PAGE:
Liberalism, Black Power, and the Making of American Politics, 1965-1980
Program with author Devin Fergus
Monday, Nov. 2, 2009
Reception at 5 p.m. | Program at 5:45 p.m.
Wilson Special Collections Library, UNC-Chapel Hill
Free and open to the public
Information: Liza Terll, Friends of the Library (firstname.lastname@example.org, 919-962-4207)
Hear an interview with Devin Fergus.
In his book Liberalism, Black Power, and the Making of American Politics, 1965-1980, author Devin Fergus returns to the tumultuous era of Johnson, Nixon, Carter, and Helms and challenges us to see familiar political developments through a new lens.
Focusing especially on North Carolina, Fergus reveals how liberal engagement helped to bring a radical civic ideology back from the brink of political violence and social nihilism.
He covers Malcolm X Liberation University and Soul City, two largely forgotten, federally funded black nationalist experiments in North Carolina, and the political scene in Winston-Salem, where Black Panthers were elected to office in surprising numbers.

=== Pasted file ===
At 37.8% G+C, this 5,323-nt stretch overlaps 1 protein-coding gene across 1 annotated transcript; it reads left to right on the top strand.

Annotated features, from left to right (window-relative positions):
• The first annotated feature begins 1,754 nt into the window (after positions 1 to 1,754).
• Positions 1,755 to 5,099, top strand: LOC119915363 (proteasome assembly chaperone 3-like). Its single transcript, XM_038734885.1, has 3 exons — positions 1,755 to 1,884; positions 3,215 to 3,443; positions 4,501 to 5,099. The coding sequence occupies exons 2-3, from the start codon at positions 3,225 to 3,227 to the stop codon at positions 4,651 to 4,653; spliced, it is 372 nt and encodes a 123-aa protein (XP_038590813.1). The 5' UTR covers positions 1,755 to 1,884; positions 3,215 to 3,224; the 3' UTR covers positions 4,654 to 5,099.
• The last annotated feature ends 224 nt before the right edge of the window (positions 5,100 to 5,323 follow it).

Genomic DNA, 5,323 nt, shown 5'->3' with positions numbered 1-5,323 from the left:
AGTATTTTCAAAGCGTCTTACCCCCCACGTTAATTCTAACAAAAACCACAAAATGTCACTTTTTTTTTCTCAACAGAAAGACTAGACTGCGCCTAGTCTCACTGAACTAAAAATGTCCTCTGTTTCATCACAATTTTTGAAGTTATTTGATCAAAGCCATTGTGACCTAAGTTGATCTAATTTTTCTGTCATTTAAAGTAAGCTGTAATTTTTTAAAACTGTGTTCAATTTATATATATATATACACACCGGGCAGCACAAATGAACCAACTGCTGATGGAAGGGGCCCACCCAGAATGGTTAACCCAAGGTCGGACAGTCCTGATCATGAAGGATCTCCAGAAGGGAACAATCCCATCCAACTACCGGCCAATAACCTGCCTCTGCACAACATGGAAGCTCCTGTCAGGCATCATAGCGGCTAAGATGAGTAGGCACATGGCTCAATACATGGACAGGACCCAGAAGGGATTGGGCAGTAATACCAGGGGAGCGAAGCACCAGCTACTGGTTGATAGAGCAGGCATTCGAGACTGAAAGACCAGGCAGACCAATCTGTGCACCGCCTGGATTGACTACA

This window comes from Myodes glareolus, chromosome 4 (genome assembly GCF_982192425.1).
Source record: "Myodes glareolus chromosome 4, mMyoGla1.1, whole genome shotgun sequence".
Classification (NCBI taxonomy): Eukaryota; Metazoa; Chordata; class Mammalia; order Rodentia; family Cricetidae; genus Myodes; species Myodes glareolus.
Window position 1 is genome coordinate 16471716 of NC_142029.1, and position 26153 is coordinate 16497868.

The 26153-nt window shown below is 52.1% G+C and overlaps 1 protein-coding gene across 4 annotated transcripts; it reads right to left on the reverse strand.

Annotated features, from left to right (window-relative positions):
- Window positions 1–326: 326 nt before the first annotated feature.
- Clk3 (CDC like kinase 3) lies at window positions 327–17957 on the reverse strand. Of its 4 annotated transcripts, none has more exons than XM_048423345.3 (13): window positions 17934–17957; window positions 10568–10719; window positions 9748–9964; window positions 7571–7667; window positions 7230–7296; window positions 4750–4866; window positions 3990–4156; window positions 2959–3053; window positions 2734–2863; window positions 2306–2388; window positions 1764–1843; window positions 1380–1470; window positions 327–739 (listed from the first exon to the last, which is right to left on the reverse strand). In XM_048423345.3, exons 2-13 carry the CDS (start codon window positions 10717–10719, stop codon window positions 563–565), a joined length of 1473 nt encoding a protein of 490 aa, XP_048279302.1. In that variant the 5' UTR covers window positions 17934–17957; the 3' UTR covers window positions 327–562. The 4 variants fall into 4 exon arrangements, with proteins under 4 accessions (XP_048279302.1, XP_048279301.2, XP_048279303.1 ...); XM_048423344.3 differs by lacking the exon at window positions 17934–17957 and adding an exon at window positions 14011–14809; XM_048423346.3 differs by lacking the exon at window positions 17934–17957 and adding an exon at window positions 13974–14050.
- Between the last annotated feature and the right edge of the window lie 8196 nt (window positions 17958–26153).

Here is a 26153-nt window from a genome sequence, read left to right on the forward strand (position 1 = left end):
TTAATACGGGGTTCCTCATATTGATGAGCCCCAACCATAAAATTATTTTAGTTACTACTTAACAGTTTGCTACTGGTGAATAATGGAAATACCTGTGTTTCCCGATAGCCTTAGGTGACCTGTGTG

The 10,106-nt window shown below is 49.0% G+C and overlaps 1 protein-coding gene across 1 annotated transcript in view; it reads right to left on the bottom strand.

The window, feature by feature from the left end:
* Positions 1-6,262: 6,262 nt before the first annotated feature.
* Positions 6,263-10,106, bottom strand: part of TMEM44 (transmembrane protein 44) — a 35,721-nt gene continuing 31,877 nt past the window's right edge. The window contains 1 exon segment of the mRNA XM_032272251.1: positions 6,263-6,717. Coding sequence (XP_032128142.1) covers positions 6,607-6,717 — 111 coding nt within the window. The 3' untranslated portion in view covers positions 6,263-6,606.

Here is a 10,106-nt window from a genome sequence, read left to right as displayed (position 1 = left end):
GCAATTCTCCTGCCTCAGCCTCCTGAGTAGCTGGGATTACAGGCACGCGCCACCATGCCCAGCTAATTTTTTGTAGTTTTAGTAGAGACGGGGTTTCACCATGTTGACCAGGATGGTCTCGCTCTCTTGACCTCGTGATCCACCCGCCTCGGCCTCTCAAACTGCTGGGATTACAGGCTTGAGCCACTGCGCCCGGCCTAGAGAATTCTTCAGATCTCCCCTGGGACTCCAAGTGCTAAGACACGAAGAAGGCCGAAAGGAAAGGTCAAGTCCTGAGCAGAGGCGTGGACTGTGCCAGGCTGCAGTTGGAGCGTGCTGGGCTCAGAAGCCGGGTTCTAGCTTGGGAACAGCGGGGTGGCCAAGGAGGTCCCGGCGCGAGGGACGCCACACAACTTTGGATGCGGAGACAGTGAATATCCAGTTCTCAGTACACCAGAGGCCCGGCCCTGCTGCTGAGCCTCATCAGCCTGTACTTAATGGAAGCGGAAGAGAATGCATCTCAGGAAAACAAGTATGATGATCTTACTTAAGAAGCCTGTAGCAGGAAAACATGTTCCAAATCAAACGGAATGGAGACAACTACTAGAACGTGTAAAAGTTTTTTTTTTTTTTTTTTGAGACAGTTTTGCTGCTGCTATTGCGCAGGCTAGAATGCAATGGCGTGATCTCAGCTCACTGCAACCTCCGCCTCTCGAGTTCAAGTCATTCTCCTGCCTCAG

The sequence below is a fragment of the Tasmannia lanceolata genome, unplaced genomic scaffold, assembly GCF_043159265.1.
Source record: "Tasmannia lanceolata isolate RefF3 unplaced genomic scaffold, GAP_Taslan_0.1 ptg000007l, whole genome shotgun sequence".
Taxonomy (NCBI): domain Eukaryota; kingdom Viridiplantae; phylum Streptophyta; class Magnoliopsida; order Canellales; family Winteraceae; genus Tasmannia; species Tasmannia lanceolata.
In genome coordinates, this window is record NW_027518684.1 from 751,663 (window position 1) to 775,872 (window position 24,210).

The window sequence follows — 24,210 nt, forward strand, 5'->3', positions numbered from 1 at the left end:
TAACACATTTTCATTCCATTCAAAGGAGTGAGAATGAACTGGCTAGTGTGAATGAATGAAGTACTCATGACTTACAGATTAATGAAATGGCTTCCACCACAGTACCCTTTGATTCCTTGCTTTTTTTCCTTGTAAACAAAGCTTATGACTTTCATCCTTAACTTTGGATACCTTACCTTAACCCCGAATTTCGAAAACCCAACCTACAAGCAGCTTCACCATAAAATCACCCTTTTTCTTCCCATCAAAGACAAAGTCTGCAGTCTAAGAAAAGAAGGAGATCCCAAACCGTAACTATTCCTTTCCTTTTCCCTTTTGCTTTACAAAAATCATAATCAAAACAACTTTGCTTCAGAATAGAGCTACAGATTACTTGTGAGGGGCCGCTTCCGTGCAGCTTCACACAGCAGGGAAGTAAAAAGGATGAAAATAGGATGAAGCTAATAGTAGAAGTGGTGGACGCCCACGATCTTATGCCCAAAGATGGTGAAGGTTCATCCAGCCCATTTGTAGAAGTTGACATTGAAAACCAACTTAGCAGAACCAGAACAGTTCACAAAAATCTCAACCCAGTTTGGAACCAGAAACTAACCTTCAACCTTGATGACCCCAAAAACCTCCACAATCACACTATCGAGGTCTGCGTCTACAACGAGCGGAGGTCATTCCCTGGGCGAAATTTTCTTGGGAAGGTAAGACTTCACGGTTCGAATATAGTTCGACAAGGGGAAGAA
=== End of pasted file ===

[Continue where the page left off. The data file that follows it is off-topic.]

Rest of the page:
Fergus is assistant professor of modern United States and African American history at Vanderbilt University. In 2007, he was a Fellow of the Southern Historical Collection, and his book draws upon research conducted at UNC.
His talk is part of the Southern Historical Collection Book Series and is being presented in conjunction with the exhibit We Shall Not Be Moved: African Americans in the South, 18th Century to the Present, on view in the Melba Remig Saltarelli Exhibit Room of Wilson Library through Feb. 5, 2010.
- Liberalism, Black Power, and the Making of American Politics, 1965-1980 (book information from University of Georgia Press)
- We Shall Not Be Moved: African Americans in the South, 18th Century to the Present (exhibit information)
- Southern Historical Collection